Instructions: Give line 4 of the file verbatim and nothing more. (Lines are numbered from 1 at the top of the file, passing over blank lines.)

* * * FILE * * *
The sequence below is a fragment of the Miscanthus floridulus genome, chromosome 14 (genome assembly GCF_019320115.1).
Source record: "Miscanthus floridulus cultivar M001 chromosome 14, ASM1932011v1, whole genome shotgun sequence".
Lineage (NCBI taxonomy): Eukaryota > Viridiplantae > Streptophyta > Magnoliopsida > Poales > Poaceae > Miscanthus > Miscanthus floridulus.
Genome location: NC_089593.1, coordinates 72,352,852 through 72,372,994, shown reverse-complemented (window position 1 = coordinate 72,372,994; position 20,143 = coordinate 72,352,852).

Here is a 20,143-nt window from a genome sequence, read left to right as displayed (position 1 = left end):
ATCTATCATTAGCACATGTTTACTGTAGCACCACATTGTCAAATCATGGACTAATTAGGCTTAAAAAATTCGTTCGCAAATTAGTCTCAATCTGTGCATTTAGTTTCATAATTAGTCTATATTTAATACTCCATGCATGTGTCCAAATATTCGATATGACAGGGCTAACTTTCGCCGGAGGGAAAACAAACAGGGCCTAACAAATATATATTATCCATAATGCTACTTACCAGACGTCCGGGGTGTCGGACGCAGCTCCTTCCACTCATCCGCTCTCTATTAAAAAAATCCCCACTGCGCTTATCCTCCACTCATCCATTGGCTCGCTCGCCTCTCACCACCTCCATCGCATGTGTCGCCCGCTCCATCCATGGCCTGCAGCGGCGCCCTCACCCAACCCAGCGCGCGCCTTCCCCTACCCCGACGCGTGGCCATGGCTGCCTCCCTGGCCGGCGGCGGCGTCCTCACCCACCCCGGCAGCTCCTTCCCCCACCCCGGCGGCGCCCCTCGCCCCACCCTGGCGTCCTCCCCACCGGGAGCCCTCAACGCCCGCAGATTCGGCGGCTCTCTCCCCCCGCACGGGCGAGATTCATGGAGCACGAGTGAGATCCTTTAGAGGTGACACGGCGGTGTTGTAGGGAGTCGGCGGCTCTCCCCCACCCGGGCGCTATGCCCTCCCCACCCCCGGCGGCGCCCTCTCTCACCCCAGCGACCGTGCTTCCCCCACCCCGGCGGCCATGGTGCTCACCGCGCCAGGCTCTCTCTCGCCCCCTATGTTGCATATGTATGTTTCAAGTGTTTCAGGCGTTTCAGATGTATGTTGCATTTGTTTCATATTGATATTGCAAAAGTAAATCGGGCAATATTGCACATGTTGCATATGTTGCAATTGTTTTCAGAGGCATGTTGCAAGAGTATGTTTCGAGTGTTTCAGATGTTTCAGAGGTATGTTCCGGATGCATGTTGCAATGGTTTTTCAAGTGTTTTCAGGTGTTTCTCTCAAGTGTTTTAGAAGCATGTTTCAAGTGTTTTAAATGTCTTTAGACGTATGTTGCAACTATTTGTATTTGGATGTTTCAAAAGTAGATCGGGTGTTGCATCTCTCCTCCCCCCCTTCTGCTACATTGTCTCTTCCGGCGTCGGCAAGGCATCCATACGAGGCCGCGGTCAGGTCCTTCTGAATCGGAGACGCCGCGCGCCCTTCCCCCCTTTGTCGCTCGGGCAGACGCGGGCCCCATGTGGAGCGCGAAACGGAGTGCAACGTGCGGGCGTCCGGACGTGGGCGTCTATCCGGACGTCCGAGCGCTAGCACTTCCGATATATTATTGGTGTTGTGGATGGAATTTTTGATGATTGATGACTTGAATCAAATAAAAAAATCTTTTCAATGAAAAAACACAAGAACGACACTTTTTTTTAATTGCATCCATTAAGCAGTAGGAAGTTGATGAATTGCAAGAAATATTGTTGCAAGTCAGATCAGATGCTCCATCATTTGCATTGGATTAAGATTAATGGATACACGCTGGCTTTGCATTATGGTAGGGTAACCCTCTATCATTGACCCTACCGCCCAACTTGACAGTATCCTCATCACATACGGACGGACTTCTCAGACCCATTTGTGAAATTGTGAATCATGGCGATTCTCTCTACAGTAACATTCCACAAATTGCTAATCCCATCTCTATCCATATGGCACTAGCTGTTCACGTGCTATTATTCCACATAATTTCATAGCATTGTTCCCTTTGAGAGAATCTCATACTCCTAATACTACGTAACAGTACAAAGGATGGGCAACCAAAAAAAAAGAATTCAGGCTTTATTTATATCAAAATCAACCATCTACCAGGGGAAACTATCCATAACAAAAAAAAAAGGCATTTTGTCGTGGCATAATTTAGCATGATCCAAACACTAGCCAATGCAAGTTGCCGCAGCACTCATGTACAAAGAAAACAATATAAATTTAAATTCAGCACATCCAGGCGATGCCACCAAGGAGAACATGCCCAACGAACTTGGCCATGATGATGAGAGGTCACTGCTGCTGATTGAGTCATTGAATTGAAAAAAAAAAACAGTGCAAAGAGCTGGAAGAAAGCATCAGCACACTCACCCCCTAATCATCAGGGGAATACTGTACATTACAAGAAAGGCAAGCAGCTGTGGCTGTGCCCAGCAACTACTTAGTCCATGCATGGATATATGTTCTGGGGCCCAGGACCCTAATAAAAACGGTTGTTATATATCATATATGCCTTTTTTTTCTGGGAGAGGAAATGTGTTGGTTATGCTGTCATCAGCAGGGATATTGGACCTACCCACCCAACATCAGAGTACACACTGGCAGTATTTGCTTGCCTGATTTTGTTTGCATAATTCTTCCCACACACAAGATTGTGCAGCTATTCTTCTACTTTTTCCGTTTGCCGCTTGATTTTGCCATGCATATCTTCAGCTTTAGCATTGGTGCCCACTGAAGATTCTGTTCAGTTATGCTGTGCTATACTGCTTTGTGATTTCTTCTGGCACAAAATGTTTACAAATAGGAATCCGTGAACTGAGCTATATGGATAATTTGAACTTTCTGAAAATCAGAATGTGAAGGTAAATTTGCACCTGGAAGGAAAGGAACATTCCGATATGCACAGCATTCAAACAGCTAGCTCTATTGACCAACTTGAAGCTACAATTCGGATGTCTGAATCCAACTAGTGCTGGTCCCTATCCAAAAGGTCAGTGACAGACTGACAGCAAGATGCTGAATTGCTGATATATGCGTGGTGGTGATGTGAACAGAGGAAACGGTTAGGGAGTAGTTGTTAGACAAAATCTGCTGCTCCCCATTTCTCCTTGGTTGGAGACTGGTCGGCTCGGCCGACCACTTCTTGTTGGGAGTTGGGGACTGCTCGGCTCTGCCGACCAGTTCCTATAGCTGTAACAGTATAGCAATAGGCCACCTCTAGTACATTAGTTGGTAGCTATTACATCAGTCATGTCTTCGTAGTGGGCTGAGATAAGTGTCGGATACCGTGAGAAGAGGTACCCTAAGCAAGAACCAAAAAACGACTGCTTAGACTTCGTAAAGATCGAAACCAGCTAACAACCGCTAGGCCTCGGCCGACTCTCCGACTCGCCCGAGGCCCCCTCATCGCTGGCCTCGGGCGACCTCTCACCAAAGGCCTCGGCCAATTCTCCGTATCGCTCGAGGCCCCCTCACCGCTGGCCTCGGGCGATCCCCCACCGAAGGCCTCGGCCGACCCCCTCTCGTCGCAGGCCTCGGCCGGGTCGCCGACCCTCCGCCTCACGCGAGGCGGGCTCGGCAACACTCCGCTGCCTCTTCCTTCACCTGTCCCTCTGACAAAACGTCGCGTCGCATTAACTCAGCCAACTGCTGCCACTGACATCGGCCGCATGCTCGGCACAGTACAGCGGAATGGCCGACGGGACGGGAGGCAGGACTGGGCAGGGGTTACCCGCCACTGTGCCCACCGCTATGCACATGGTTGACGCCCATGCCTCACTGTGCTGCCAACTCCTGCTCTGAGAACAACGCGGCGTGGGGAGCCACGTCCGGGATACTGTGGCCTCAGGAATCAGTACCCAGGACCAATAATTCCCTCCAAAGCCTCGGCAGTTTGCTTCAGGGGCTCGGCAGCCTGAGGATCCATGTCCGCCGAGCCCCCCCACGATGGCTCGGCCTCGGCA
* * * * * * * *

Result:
Genome location: NC_089593.1, coordinates 72,352,852 through 72,372,994, shown reverse-complemented (window position 1 = coordinate 72,372,994; position 20,143 = coordinate 72,352,852).